Since the middle of 2014, when the price of crude oil fell dramatically, Nigeria’s finances became challenged. This is not hard to explain: we’ve historically depended on crude oil for as much as 70 per cent of government revenues, and 90 per cent of foreign exchange earnings. The outcome – pressure on government’s finances – was by no means unusual. A similar fate befell most oil-rich countries around the world.
Where Nigeria possibly stood out was in the fact that during the preceding three years when oil prices were in excess of $100 per barrel, the government did little in terms of saving and investing for the future. Our Sovereign Wealth Fund, which was established in October 2012 with just $1bn, did not receive any further inflow during the oil price boom. Instead, billions of dollars were squandered through corrupt oil and defence contracts. It is a terrible thing for a country to fall on hard times without a savings buffer. There was nothing unexpected about our downturn. It was the inevitable result of the choices we made or didn’t make during the years of boom.
What is remarkable, yet not as talked about, is the way we have worked so hard to exit the recession, reset the economy and reposition it for a brighter future for the present and future generations of Nigerians. The administration of President Muhammadu Buhari is laying the foundation for the kind of economic growth that makes a real impact in the lives of citizens.
The downturn has inspired unprecedented levels of fiscal responsibility, in line with President Buhari’s determination to fight Nigeria’s endemic corruption.
Shortly after taking office, he issued a presidential order mandating the immediate implementation of the Treasury Single Account system, consolidating thousands of government accounts scattered across deposit money banks into a unified system that is transparent and easy to centrally monitor and track. Under the old system, it was common for government accounts to be converted into personal use, but under the TSA this is impossible. Also, the proliferation of accounts encouraged rent seeking rather than questionable practices.
Budgetary reform has also taken a lot of our time and attention. We are pioneering the use of software to prepare our annual budgets, which allows greater transparency and the ability to track changes.
We have insisted on using biometric verification in the deployment of our Social Investment Programme, which includes a job scheme for unemployed graduates, a school feeding scheme for primary school pupils, a conditional cash transfer scheme targeting a million of our poorest citizens, and a micro-credit scheme for artisans, farmers, and traders. In the past, the social investment payments would have been done as cash handouts.
A similar insistence on biometric verification for the federal payroll has resulted in the detection of tens of thousands of bogus beneficiaries – or “ghost workers”, as we often refer to them, in Nigeria – and savings running into billions of naira every month.
We are pursuing unprecedented cooperation with foreign governments and powers, as part of our transparency and anti-corruption drive. For the simple reason that a disproportionate amount of public funds looted in Nigeria end up in the United Arab Emirates’, Nigeria has signed bilateral agreements with the UAE Government on extradition, exchange of information, and repatriation of stolen public funds.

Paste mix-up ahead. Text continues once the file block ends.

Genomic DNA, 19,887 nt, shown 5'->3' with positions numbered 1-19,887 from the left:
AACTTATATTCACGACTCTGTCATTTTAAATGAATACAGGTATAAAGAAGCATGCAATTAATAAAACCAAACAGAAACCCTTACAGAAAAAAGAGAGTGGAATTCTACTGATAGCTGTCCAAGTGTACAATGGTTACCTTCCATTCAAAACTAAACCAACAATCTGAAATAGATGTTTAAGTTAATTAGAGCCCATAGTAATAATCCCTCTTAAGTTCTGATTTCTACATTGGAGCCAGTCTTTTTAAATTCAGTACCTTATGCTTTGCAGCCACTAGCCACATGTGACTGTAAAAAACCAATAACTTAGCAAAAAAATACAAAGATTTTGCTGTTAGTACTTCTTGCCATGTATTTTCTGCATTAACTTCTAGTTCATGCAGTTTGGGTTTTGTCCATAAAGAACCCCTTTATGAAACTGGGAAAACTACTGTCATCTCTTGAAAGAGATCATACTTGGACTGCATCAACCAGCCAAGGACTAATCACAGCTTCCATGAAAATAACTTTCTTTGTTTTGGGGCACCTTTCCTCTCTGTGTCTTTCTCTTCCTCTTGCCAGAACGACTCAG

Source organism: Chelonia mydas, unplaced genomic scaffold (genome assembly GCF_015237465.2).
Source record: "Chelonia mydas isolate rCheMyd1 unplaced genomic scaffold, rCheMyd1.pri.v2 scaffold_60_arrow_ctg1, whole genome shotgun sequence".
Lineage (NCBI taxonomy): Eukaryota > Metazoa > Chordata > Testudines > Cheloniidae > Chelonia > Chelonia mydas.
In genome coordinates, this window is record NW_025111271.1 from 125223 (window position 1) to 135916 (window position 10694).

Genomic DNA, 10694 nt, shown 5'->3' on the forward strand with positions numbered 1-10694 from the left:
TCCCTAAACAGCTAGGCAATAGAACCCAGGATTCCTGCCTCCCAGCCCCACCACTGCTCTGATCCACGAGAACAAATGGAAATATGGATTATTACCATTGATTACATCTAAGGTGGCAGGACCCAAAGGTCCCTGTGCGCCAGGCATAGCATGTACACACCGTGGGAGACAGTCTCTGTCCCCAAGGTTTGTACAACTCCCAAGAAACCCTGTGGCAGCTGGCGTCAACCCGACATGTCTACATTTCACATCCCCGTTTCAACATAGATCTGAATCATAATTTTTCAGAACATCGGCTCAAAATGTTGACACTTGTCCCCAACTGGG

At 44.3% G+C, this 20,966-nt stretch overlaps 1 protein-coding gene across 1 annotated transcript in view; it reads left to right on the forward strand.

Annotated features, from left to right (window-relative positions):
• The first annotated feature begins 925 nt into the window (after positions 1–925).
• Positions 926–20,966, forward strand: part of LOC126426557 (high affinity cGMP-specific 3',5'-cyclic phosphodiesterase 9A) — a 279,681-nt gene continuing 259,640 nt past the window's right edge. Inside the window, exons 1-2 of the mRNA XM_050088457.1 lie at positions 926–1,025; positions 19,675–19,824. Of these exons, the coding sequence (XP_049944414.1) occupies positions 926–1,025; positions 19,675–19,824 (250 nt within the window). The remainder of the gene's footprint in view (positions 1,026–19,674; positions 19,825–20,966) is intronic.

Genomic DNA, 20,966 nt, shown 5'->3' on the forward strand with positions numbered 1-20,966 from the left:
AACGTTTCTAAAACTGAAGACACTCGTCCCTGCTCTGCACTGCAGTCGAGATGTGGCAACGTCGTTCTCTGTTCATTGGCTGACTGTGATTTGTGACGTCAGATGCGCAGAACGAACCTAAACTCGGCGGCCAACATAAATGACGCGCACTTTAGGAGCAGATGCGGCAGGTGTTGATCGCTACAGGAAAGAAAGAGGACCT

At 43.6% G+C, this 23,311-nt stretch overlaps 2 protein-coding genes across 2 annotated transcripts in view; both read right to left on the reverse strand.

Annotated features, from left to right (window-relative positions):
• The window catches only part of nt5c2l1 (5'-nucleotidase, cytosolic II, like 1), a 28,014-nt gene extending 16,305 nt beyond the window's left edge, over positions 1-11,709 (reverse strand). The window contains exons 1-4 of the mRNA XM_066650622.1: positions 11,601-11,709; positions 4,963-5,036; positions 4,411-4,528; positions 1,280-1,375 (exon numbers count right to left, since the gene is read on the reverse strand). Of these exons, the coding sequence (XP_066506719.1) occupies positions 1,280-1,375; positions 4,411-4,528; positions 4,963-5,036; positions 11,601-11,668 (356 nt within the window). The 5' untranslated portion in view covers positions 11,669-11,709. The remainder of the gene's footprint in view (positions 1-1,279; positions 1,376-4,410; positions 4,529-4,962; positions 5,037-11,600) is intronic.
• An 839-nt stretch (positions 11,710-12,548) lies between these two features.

One strong demonstration of our political will has been a Whistle-blowing scheme we launched months ago that empowers citizens to report public corruption. The impact in terms of recovery has exceeded our expectations. The tighter rein on public finances allowed us invest $500m in our Sovereign Wealth Fund, during a recession.
A lot of the work we have done over the last two and half years has been focused on dismantling the old ways of doing things, rebuilding them, and empowering and fortifying our institutions with technology to block loopholes, discourage abuse, and prevent a relapse into the destructive ways of the past.
The new Nigeria we seek will not happen without this kind of foundational reform that imposes on us new ways of thinking and of doing things. The early results are already being seen. A concerted focus on agriculture has seen our rice imports from Thailand dropping by 90 per cent between 2015 and 2016, and replaced by locally grown variants.
As oil has let us down, we have started to do what we should have done decades ago, invest in agriculture and mining. Throughout the recession, agriculture recorded healthy growth. As we emerge from the recession, its impact is certain to multiply and position Nigeria for a prosperous future.
Let me point out that the most important elements of any reform effort tend to be the least flamboyant. We are confident that in the months and years ahead, Nigerians and the world will see the full impact of the foundational resetting that the Buhari administration has been focused on since 2015.
There is of course a lot of resistance to reform, by vested interests within and outside the system. But we are not fazed. The work of reform goes on. It is, to borrow from the Nigerian novelist, Chinua Achebe, morning yet on Creation Day. Not very long from now, Nigerians and the world will look back on this recession we have just emerged from, and realise that it was the turning point in Nigeria’s journey to true growth and greatness.